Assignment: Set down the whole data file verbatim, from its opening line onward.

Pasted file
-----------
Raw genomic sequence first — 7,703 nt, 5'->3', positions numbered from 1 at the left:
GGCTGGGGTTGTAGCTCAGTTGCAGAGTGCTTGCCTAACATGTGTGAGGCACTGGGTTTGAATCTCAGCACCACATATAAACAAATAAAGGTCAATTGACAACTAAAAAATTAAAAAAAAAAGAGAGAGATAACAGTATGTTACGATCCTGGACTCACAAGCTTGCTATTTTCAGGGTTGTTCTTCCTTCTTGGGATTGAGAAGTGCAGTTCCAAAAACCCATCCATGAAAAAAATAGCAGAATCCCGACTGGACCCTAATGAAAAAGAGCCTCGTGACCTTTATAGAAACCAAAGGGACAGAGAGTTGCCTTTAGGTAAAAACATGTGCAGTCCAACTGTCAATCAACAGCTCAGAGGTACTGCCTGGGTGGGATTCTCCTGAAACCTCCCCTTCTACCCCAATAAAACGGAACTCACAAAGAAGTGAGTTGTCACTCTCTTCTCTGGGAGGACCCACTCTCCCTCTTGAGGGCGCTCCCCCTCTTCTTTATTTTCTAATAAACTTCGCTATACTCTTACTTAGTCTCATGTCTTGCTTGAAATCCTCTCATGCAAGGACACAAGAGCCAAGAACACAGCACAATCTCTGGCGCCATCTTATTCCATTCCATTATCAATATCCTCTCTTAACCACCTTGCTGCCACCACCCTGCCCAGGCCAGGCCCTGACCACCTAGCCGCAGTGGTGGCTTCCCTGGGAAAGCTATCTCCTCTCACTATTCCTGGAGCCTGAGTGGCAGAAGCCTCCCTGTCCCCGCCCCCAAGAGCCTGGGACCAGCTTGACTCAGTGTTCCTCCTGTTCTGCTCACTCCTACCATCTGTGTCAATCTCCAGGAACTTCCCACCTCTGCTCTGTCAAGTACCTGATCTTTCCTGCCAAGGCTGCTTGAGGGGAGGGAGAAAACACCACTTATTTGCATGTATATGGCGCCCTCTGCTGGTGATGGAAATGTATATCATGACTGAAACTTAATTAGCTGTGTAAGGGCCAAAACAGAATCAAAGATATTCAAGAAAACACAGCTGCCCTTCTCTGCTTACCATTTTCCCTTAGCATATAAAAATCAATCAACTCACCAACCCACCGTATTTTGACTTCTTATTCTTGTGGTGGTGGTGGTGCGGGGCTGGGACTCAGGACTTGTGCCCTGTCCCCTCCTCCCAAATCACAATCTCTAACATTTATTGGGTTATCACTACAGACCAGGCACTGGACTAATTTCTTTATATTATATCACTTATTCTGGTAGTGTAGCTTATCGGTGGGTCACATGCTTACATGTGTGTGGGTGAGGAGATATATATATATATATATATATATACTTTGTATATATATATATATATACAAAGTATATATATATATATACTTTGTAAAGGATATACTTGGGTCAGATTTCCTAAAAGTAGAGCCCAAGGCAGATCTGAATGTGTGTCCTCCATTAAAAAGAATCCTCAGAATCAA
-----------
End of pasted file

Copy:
Raw genomic sequence first — 7,703 nt, 5'->3', positions numbered from 1 at the left:
GGCTGGGGTTGTAGCTCAGTTGCAGAGTGCTTGCCTAACATGTGTGAGGCACTGGGTTTGAATCTCAGCACCACATATAAACAAATAAAGGTCAATTGACAACTAAAAAATTAAAAAAAAAAGAGAGAGATAACAGTATGTTACGATCCTGGACTCACAAGCTTGCTATTTTCAGGGTTGTTCTTCCTTCTTGGGATTGAGAAGTGCAGTTCCAAAAACCCATCCATGAAAAAAATAGCAGAATCCCGACTGGACCCTAATGAAAAAGAGCCTCGTGACCTTTATAGAAACCAAAGGGACAGAGAGTTGCCTTTAGGTAAAAACATGTGCAGTCCAACTGTCAATCAACAGCTCAGAGGTACTGCCTGGGTGGGATTCTCCTGAAACCTCCCCTTCTACCCCAATAAAACGGAACTCACAAAGAAGTGAGTTGTCACTCTCTTCTCTGGGAGGACCCACTCTCCCTCTTGAGGGCGCTCCCCCTCTTCTTTATTTTCTAATAAACTTCGCTATACTCTTACTTAGTCTCATGTCTTGCTTGAAATCCTCTCATGCAAGGACACAAGAGCCAAGAACACAGCACAATCTCTGGCGCCATCTTATTCCATTCCATTATCAATATCCTCTCTTAACCACCTTGCTGCCACCACCCTGCCCAGGCCAGGCCCTGACCACCTAGCCGCAGTGGTGGCTTCCCTGGGAAAGCTATCTCCTCTCACTATTCCTGGAGCCTGAGTGGCAGAAGCCTCCCTGTCCCCGCCCCCAAGAGCCTGGGACCAGCTTGACTCAGTGTTCCTCCTGTTCTGCTCACTCCTACCATCTGTGTCAATCTCCAGGAACTTCCCACCTCTGCTCTGTCAAGTACCTGATCTTTCCTGCCAAGGCTGCTTGAGGGGAGGGAGAAAACACCACTTATTTGCATGTATATGGCGCCCTCTGCTGGTGATGGAAATGTATATCATGACTGAAACTTAATTAGCTGTGTAAGGGCCAAAACAGAATCAAAGATATTCAAGAAAACACAGCTGCCCTTCTCTGCTTACCATTTTCCCTTAGCATATAAAAATCAATCAACTCACCAACCCACCGTATTTTGACTTCTTATTCTTGTGGTGGTGGTGGTGCGGGGCTGGGACTCAGGACTTGTGCCCTGTCCCCTCCTCCCAAATCACAATCTCTAACATTTATTGGGTTATCACTACAGACCAGGCACTGGACTAATTTCTTTATATTATATCACTTATTCTGGTAGTGTAGCTTATCGGTGGGTCACATGCTTACATGTGTGTGGGTGAGGAGATATATATATATATATATATATATACTTTGTATATATATATATATATACAAAGTATATATATATATATACTTTGTAAAGGATATACTTGGGTCAGATTTCCTAAAAGTAGAGCCCAAGGCAGATCTGAATGTGTGTCCTCCATTAAAAAGAATCCTCAGAATCAA